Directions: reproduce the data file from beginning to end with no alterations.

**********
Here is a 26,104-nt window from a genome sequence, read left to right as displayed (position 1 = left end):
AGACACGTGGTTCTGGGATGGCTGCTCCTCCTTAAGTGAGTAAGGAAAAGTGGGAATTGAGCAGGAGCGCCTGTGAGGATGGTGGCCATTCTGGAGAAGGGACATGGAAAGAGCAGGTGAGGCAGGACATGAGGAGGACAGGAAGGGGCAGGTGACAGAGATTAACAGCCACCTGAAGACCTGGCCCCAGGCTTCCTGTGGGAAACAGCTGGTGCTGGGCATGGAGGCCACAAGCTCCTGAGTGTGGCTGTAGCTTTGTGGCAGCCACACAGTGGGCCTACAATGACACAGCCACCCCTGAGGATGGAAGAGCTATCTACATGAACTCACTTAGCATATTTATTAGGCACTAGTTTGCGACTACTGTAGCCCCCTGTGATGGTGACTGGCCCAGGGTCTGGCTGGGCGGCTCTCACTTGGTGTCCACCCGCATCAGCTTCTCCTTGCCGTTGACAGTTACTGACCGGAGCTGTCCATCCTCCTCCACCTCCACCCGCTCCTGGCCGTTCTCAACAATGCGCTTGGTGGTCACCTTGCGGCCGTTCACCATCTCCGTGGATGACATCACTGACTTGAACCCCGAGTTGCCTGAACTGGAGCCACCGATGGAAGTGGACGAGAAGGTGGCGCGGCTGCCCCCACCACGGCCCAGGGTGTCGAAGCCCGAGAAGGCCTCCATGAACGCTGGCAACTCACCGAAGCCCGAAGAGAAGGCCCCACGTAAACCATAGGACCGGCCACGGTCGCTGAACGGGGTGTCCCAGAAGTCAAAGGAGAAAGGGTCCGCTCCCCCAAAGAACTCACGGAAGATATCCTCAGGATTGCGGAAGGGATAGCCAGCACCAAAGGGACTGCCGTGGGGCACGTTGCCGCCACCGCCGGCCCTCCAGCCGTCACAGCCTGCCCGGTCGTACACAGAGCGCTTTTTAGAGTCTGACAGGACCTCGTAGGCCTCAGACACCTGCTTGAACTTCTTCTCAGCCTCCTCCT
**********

Here is a 26,104-nt window from a genome sequence, read left to right as displayed (position 1 = left end):
AGACACGTGGTTCTGGGATGGCTGCTCCTCCTTAAGTGAGTAAGGAAAAGTGGGAATTGAGCAGGAGCGCCTGTGAGGATGGTGGCCATTCTGGAGAAGGGACATGGAAAGAGCAGGTGAGGCAGGACATGAGGAGGACAGGAAGGGGCAGGTGACAGAGATTAACAGCCACCTGAAGACCTGGCCCCAGGCTTCCTGTGGGAAACAGCTGGTGCTGGGCATGGAGGCCACAAGCTCCTGAGTGTGGCTGTAGCTTTGTGGCAGCCACACAGTGGGCCTACAATGACACAGCCACCCCTGAGGATGGAAGAGCTATCTACATGAACTCACTTAGCATATTTATTAGGCACTAGTTTGCGACTACTGTAGCCCCCTGTGATGGTGACTGGCCCAGGGTCTGGCTGGGCGGCTCTCACTTGGTGTCCACCCGCATCAGCTTCTCCTTGCCGTTGACAGTTACTGACCGGAGCTGTCCATCCTCCTCCACCTCCACCCGCTCCTGGCCGTTCTCAACAATGCGCTTGGTGGTCACCTTGCGGCCGTTCACCATCTCCGTGGATGACATCACTGACTTGAACCCCGAGTTGCCTGAACTGGAGCCACCGATGGAAGTGGACGAGAAGGTGGCGCGGCTGCCCCCACCACGGCCCAGGGTGTCGAAGCCCGAGAAGGCCTCCATGAACGCTGGCAACTCACCGAAGCCCGAAGAGAAGGCCCCACGTAAACCATAGGACCGGCCACGGTCGCTGAACGGGGTGTCCCAGAAGTCAAAGGAGAAAGGGTCCGCTCCCCCAAAGAACTCACGGAAGATATCCTCAGGATTGCGGAAGGGATAGCCAGCACCAAAGGGACTGCCGTGGGGCACGTTGCCGCCACCGCCGGCCCTCCAGCCGTCACAGCCTGCCCGGTCGTACACAGAGCGCTTTTTAGAGTCTGACAGGACCTCGTAGGCCTCAGACACCTGCTTGAACTTCTTCTCAGCCTCCTCCT